Granted I’ve dumbed this down to using mid spot rates, no forward points, and we’re stuck observing a single option that was on opposite ends of the smile after 2 days.   So we’re going to need more data to refine this.  But let’s not get too picky here.  This was week one of a soft-launch.

Worth putting this into context.  We’re talking 75 vol.  1-week vol across all G7 currency pairs are trading in the single-digits.  So you can see why this market might be attracting attention.


Bitcoin now has much of the requisite ecosystem to facilitate institutional participation in OTC derivatives.  Exchanges, SEFs, liquidity providers, custody, and DCOs.

Exciting times in OTC derivatives.

Stay informed with our FREE newsletter, subscribe here.

5 thoughts on “Bitcoin Meets OTC Derivatives

  1. A couple of thoughts:

    1) Bitmex is trading a futures contract with December expiry, which gives us a ~2m forward price of $120 discount to the current price (do we still call it Spot, even with immediate delivery?). Assuming 2m USD yield of 1.05%, we can caluculate 2m BTC yield of about -12%. Yes. Negative yield. A quick examination of their historic price charts suggests that the futures price is more an indicator of market sentiment than a reliable source of yield. The future price is at a discount to spot in a falling market and a premium to spot in a rising market. This suggests that OTC traders should not be hedging BTC yield risk with yield-bearing instruments (which don’t yet exist), but with adjustments to their delta ratios.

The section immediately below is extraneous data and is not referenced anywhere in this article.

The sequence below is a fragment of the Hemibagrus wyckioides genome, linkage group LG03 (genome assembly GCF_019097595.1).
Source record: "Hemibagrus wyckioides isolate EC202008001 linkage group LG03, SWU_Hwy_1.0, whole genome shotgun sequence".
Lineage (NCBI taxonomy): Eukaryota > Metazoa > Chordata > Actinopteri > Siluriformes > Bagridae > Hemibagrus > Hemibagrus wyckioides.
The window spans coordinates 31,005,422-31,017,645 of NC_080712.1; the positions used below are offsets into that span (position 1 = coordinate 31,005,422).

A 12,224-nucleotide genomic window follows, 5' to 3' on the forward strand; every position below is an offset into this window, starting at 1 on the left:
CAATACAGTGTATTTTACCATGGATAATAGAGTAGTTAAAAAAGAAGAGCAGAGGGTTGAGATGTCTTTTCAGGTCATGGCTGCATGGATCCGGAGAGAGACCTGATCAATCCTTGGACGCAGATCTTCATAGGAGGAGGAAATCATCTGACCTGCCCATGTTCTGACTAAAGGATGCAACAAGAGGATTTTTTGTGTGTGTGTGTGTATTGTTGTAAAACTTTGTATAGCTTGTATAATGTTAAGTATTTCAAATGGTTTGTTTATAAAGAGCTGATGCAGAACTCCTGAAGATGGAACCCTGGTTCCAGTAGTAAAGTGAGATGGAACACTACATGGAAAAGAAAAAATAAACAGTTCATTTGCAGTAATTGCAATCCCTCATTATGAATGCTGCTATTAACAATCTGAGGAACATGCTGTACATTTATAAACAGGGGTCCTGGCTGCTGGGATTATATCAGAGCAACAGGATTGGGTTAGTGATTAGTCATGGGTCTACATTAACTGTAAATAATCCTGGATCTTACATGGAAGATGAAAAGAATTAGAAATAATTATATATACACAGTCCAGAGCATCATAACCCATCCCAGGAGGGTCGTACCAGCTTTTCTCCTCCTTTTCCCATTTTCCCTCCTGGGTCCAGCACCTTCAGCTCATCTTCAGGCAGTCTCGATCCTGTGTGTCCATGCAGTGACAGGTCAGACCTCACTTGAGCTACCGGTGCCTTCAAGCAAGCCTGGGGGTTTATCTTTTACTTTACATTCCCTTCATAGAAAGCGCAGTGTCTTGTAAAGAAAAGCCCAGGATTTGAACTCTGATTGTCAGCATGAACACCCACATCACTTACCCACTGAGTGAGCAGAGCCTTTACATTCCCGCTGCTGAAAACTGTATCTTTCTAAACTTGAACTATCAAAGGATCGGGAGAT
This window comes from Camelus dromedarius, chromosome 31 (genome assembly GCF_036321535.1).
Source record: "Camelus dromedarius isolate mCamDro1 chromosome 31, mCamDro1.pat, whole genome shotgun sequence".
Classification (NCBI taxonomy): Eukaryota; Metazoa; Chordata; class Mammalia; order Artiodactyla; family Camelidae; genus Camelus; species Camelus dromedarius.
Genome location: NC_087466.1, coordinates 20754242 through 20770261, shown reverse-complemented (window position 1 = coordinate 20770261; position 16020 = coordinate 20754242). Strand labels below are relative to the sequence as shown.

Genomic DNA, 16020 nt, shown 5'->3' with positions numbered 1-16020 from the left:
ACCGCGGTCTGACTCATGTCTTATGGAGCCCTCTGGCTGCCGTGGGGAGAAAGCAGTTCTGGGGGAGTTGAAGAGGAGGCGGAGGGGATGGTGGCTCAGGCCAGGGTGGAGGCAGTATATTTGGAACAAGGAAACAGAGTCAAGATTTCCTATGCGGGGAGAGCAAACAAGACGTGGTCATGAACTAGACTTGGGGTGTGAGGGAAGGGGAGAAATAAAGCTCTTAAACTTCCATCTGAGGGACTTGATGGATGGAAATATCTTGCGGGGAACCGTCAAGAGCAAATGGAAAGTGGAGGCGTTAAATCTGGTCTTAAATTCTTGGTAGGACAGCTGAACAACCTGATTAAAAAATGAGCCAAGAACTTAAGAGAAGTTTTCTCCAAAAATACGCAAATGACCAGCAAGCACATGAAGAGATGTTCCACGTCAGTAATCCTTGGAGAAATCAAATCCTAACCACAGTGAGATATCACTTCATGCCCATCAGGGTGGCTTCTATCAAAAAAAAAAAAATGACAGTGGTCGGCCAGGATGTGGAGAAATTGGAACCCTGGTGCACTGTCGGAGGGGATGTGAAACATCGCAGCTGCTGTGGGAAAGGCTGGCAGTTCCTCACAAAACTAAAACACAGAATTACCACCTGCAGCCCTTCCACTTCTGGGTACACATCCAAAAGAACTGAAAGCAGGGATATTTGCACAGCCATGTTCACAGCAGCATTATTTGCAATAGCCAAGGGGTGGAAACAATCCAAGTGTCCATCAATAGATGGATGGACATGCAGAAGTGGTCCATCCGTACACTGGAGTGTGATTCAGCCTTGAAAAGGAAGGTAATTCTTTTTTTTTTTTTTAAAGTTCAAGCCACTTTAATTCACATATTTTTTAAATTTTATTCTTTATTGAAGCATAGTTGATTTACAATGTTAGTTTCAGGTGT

2) Historical Volatility gives us sensible ranges for implied vol. 1week historical vol obvious fluctuates a lot. In the past year it has been as low as 10% (mid December, 2016) and as high as 200+% (mid July, 2017). 1m historic vol. has seen a range of 20% to 140%, 2m range has been about 40% to 120% and 3m has been about 60% to 110%. So your 75% estimate seems quite plausible.

    1. Hi Andy, thanks for the comments and analysis. I love the -12% yield. I guess it makes sense that the forwards/futures are purely market sentiment rather than yield, as there is no true need (and no good way) to lend/borrow BTC.

      Re vol – I was informed today about an unregulated options exchange (deribit) that has been around for a while, and the implied vols there are in the same sort of vicinity. Spreads also wide. Presumably a regulated (trusted) exchange and DCO will drive institutional interest and create a tighter market.

  2. Thank you for the article. Any comment on whether CME offering cash-settled futures will remove the ‘limited supply’ bull case for bitcoin with unlimited ‘paper’ bitcoin? My concern is price manipulation. Thanks.

    1. Yes its an interesting one. Personal opinion is that ignoring the limited supply of the asset is dangerous, and opens up any asset to manipulation. Probably not too different to daily LIBOR fixings (at least LIBOR manipulation in past years) where the derivatives market was multiples in size of the cash market.

Comments are closed.